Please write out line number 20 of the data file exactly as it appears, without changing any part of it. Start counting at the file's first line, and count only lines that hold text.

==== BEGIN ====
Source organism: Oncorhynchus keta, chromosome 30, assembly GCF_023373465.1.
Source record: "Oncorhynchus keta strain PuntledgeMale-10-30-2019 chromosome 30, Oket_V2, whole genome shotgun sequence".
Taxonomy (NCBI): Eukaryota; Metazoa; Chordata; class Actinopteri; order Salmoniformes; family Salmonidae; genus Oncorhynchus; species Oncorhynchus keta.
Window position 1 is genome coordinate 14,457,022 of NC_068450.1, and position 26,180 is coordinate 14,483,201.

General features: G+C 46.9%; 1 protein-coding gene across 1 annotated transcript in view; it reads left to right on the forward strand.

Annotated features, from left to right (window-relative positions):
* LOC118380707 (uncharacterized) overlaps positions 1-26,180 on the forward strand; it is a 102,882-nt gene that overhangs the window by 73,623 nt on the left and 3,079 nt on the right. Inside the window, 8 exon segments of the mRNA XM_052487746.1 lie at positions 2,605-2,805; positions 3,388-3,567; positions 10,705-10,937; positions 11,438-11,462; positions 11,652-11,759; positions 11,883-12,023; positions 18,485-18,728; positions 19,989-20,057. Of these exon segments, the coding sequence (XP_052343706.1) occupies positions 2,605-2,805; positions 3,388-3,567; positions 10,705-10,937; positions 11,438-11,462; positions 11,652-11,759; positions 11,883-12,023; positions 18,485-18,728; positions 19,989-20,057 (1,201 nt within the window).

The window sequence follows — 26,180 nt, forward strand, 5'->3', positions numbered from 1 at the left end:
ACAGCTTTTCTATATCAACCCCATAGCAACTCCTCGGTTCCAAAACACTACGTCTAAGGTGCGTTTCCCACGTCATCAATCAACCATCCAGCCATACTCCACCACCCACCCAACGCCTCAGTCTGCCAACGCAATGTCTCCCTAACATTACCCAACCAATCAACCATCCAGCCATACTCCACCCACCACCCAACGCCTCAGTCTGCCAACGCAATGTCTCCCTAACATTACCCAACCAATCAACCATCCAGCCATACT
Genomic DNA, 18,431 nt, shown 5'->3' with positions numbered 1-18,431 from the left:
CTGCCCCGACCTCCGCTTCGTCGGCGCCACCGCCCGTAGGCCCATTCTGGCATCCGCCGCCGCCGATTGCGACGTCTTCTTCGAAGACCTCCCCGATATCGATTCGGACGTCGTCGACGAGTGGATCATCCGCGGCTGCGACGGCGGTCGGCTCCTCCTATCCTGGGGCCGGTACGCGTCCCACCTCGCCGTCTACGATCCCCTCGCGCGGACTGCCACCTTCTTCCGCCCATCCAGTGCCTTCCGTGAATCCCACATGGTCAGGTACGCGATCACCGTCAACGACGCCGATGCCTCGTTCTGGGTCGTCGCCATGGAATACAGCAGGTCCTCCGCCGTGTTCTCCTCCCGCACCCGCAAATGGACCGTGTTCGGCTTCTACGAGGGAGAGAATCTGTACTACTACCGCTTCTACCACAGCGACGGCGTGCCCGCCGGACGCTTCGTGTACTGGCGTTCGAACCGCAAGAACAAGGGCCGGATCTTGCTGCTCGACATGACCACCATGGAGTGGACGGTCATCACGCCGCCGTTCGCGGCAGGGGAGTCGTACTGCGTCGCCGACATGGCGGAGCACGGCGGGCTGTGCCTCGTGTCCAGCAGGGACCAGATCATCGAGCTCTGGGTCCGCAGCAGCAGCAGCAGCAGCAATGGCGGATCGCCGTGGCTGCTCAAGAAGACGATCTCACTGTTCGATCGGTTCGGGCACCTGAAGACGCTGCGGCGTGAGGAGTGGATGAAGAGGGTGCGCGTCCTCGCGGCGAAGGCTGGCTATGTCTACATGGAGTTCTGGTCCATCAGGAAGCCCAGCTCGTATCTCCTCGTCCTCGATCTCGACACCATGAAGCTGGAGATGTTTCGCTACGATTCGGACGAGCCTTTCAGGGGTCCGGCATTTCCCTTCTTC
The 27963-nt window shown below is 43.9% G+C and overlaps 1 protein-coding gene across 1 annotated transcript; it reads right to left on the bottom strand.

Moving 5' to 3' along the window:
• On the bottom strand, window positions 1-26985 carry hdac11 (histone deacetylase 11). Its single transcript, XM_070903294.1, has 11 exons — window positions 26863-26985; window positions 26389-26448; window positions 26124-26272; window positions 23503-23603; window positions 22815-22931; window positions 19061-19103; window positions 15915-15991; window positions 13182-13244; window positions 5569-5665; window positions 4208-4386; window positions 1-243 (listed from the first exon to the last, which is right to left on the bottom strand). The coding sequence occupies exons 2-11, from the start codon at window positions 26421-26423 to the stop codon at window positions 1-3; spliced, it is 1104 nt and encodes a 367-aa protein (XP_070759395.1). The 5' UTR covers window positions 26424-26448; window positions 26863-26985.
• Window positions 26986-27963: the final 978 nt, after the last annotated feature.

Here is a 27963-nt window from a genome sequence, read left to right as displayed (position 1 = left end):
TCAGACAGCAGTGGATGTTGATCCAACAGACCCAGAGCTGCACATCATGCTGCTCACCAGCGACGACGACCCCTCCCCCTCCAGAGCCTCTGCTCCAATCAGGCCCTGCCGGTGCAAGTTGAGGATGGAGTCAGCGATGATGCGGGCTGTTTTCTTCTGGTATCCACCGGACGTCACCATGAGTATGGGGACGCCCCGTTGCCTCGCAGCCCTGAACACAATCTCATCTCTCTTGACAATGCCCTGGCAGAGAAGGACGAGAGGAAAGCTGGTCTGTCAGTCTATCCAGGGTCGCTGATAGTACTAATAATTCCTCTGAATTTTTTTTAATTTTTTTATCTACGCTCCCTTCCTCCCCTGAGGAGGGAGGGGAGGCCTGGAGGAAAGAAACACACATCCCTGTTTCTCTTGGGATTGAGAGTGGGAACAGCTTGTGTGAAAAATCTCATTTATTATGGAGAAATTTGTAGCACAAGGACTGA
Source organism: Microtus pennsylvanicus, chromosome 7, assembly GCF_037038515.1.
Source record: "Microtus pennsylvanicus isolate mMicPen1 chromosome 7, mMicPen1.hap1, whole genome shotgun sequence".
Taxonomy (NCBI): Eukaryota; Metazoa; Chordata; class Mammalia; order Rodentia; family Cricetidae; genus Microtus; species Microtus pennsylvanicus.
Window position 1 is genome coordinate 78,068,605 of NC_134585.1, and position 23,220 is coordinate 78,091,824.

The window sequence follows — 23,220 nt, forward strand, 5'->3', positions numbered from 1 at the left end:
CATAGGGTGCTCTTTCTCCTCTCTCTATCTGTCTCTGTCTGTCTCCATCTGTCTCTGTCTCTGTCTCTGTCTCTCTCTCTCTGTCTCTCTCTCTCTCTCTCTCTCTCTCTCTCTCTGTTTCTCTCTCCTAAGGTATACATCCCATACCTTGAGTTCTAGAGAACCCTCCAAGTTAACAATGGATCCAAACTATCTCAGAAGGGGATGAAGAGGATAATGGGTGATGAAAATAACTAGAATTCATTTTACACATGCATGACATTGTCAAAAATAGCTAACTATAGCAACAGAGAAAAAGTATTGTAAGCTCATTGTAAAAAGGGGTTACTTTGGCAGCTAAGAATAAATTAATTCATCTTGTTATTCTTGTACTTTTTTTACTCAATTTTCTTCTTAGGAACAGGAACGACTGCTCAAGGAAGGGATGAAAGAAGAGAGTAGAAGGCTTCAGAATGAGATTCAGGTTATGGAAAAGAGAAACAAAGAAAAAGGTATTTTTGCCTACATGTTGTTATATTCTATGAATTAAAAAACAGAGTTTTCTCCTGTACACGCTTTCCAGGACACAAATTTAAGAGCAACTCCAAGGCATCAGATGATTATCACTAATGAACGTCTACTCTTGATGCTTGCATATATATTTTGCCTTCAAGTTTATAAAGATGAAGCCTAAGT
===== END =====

Taxonomy (NCBI): Eukaryota; Metazoa; Chordata; class Mammalia; order Rodentia; family Cricetidae; genus Microtus; species Microtus pennsylvanicus.